Because plant performance for this issue has been determined to be in the regulatory response band, we will use the NRC Action Matrix to determine the most appropriate NRC response for this event. We will notify you, by separate correspondence, of that determination.
In accordance with 10 CFR 2.790 of the NRC's "Rules of Practice," a copy of this letter and its enclosure will be available electronically for public inspection in the NRC Public Document Room or from the Publicly Available Records (PARS) component of NRC's document system (ADAMS). ADAMS is accessible from the NRC Web site at http://www.nrc.gov/reading-rm/ adams.html (the Public NRC Library).
|/RA/ James T. Wiggins Acting For
|Hubert J. Miller
Docket No. 50-244
License No. DPR-18
Enclosure: Notice of Violation
P. Wilkens, President, Rochester Gas and Electric Corporation
P. Eddy, Electric Division, Department of Public Service, State of New York
C. Donaldson, Esquire, State of New York, Department of Law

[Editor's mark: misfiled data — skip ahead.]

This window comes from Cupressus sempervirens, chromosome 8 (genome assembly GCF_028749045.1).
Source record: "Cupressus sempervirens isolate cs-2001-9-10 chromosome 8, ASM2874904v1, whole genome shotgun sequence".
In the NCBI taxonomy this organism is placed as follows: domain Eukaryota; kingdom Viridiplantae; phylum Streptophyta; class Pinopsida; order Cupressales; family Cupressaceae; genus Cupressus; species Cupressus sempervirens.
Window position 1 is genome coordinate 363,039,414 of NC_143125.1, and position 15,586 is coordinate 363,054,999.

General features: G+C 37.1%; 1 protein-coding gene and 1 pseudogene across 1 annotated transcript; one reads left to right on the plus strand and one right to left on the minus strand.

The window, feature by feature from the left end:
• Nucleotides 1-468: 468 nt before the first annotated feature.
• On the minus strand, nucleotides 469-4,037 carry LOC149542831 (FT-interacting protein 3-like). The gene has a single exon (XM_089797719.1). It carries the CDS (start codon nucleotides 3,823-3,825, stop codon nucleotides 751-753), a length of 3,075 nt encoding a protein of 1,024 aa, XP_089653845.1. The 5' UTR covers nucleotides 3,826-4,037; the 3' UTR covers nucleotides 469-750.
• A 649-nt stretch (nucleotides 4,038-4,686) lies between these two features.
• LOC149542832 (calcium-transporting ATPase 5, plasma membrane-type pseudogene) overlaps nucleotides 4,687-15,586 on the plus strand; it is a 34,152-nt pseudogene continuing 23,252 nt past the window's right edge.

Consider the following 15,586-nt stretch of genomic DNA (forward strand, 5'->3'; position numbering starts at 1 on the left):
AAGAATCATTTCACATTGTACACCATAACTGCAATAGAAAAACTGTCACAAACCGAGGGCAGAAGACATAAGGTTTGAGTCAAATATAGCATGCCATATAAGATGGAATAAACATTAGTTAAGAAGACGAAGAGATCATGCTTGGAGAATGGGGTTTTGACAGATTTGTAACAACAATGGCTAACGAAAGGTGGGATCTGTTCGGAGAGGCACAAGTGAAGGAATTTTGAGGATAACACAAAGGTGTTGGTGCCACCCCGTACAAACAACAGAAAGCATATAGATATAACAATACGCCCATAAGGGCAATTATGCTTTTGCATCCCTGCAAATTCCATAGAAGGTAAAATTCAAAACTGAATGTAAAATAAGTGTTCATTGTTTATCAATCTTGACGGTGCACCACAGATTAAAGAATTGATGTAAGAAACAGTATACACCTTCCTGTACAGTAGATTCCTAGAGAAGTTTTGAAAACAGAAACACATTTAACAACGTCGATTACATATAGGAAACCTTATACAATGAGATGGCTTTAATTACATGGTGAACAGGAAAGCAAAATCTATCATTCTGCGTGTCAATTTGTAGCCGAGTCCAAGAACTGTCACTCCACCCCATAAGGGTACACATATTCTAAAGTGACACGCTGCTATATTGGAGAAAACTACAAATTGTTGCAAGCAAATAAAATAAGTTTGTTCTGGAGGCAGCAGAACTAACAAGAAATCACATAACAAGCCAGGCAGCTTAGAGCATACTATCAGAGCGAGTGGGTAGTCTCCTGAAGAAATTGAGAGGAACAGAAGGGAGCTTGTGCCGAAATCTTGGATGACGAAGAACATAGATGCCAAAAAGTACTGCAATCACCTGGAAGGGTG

N. Reynolds, Esquire
W. Flynn, President, New York State Energy Research and Development Authority
J. Spath, Program Director, New York State Energy Research and Development Authority
D. Stenger, Ballard Spahr Andrews and Ingersoll. LLP
T. Wideman, Director, Wayne County Emergency Management Office
M. Meisenzahl, Administrator, Monroe County, Office of Emergency Preparedness
T. Judson, Central New York Citizens Awareness Network
FEMA, Region II
NOTICE OF VIOLATION
|Rochester Gas and Electric Corporation
R. E. Ginna Nuclear Power Plant
|Docket No. 50-244
License Nos. DPR-18
During an NRC inspection conducted between May 19 through June 29, 2002, a violation of NRC requirements was identified. In accordance with the "General Statement of Policy and Procedure for NRC Enforcement Actions," NUREG-1600, the violation is listed below:
10 CFR 50.54(q) requires in part, that a licensee authorized to possess and operate a nuclear power reactor shall follow and maintain in effect emergency plans which meet the standards in 10 CFR 50.47(b) and the requirements of Appendix E of this part.